Aber said the wetter conditions also helped with bugs and weeds, allowing plants in Montana to better establish themselves, including helping with the pine beetle problem in Montana's forests.

"It touches everything, all flora and fauna and everything we do," he said.

Long-range looks good

The conditions look to remain good.

Aber said the surface water supply indexes from Oct. 1, used by the drought committee in its last meeting, include a few river systems in the slightly dry condition, about 15 in the near average range, a half-dozen listed as slightly wet, eight or 10 in moderately wet conditions and a couple in the extremely wet condition. That listing was on the first day of the water year, when statisticians begin measuring the amount of water in the hydrological cycle.

"To see those conditions on Oct. 1 is really something," he said.

The recovery included Fort Peck, which had been down severely after the years of drought, filling up this year.

"It takes years to fill that up … ," Aber said. "All the way down the Missouri River drainage, this is good news for millions of people."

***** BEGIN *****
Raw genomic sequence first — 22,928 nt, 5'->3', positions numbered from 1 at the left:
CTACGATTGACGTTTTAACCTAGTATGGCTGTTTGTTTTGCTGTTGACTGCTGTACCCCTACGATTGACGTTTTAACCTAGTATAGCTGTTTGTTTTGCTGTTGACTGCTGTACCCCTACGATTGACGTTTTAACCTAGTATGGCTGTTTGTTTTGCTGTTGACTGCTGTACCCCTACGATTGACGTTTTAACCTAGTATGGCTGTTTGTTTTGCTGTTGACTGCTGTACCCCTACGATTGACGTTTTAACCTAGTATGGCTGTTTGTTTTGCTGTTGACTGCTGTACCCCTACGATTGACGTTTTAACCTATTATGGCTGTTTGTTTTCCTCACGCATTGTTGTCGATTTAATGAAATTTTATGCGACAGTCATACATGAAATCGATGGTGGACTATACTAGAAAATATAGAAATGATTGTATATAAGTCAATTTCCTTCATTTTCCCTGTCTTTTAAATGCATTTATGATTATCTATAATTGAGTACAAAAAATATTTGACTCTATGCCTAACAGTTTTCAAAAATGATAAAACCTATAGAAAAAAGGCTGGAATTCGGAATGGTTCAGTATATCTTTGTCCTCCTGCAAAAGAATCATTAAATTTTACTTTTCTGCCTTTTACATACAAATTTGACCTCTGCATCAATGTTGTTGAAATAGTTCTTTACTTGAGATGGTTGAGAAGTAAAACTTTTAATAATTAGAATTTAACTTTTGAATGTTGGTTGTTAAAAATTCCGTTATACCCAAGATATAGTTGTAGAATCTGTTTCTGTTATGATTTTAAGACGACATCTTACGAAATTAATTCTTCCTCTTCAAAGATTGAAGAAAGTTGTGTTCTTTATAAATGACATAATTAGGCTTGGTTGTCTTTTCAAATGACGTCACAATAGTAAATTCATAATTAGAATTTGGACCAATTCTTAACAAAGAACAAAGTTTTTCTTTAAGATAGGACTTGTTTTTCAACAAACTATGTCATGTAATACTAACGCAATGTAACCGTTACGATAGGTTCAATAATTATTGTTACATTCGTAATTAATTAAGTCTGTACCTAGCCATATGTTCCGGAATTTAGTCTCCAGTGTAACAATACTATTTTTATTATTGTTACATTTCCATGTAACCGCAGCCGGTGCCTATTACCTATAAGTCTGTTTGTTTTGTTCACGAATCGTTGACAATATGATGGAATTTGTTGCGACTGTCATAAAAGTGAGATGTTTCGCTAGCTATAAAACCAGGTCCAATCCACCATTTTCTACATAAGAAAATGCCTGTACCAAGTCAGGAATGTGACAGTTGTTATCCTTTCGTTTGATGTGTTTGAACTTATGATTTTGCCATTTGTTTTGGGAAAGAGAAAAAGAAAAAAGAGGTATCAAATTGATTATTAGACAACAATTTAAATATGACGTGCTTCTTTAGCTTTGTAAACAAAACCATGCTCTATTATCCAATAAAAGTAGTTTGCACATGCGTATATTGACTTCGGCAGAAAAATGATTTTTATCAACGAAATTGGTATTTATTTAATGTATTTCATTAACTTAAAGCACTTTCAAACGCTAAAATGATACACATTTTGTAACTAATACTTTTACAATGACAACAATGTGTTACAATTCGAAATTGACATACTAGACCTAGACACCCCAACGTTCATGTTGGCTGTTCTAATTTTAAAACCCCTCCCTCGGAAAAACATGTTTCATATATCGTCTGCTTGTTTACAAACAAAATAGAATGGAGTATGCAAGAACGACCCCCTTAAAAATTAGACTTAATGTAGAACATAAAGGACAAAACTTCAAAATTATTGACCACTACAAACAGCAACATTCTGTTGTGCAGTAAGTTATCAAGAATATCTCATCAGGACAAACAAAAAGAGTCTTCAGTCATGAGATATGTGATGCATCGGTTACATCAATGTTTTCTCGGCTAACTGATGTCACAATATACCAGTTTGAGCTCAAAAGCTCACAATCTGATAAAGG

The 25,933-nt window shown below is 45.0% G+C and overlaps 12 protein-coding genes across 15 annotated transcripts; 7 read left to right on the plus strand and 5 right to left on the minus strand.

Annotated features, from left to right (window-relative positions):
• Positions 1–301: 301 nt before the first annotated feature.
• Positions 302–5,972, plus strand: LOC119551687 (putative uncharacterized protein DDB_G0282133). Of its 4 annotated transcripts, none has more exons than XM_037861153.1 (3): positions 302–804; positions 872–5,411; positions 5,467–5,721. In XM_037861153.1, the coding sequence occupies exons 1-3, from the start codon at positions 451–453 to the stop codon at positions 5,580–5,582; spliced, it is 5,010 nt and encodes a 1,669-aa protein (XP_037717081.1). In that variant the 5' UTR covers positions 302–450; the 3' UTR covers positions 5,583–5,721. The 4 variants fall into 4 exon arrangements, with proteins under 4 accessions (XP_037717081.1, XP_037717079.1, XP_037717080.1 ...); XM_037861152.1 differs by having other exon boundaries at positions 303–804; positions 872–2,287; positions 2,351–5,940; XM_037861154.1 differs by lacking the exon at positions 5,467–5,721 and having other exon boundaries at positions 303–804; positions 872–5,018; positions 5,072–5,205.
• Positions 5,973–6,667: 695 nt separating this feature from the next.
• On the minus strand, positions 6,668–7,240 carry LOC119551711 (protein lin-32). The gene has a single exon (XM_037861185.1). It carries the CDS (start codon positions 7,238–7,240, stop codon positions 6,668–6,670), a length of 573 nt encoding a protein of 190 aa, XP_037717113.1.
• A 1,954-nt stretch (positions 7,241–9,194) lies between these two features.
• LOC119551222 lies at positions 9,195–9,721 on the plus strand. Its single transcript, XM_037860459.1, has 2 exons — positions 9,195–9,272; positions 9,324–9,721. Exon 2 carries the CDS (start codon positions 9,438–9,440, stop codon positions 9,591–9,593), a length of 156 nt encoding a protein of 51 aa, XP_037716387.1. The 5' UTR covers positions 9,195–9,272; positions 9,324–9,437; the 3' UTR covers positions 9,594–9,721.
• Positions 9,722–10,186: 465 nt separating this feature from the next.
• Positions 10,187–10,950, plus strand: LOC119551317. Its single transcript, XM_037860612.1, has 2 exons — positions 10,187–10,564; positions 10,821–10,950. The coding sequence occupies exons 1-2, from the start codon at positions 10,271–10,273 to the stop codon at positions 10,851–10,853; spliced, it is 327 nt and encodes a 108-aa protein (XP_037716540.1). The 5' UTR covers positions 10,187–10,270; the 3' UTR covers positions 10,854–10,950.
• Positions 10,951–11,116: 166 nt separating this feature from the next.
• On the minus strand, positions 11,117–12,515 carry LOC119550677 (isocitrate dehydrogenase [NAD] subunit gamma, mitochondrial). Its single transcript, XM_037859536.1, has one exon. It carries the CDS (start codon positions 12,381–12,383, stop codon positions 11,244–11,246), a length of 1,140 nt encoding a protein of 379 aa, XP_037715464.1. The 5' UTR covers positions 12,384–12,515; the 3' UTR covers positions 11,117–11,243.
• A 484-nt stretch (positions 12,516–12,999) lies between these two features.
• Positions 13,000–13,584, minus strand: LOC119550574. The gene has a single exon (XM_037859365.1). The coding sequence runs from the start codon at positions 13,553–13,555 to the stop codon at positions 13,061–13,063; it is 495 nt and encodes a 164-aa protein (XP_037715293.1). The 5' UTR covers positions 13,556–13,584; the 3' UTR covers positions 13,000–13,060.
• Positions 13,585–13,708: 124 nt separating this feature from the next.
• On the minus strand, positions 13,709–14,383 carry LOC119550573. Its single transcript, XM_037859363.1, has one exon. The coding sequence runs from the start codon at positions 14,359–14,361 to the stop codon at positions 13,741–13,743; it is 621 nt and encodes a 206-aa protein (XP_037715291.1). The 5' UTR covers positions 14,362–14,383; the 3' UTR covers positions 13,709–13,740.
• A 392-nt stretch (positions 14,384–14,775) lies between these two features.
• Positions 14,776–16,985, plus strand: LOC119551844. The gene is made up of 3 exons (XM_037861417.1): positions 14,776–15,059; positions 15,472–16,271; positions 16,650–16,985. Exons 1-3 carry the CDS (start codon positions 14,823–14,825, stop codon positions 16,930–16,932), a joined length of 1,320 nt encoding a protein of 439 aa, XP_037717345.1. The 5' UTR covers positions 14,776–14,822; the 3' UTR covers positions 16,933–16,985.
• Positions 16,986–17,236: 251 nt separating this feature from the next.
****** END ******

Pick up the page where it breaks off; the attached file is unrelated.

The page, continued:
The same is true for other state and federal reservoirs.

"It's the best they have been in years," Aber said.

And the initial forecast should bode well for the continued moist conditions conditions and cooler weather in the winter.

"We could be walking into a challenging year and probably do OK at least into July," Aber said. "The forecast is so positive things can only get better."

Weather patterns in the world could lead to a very long-range trend, he said. A shift in the weather pattern in the northern Pacific, believed to impact the weather in the United States, could lead to cooler temperatures and higher moisture for decades.

The cycle of temperatures of the water in the northern Pacific, the Pacific Decadal Oscillation, is part of what is attributed with the hotter dryer weather in Montana in recent years, Aber said. After a 30-year cycle of cooler water there, from 1947 to 1977, the water went into a warmer phase.

That is linked to weather impacted by the temperatures of the equatorial Pacific, Aber said, in the patterns known as El Niño and La Niña. During an El Niño, Montana typically has warmer, dryer winters with the opposite true during a La Niña. The pattern now in the northern Pacific historically has led to more La Niñas.

Aber said the change back could indicate a wetter, cooler future for Montana.

"It could be with us for 30 years," he said.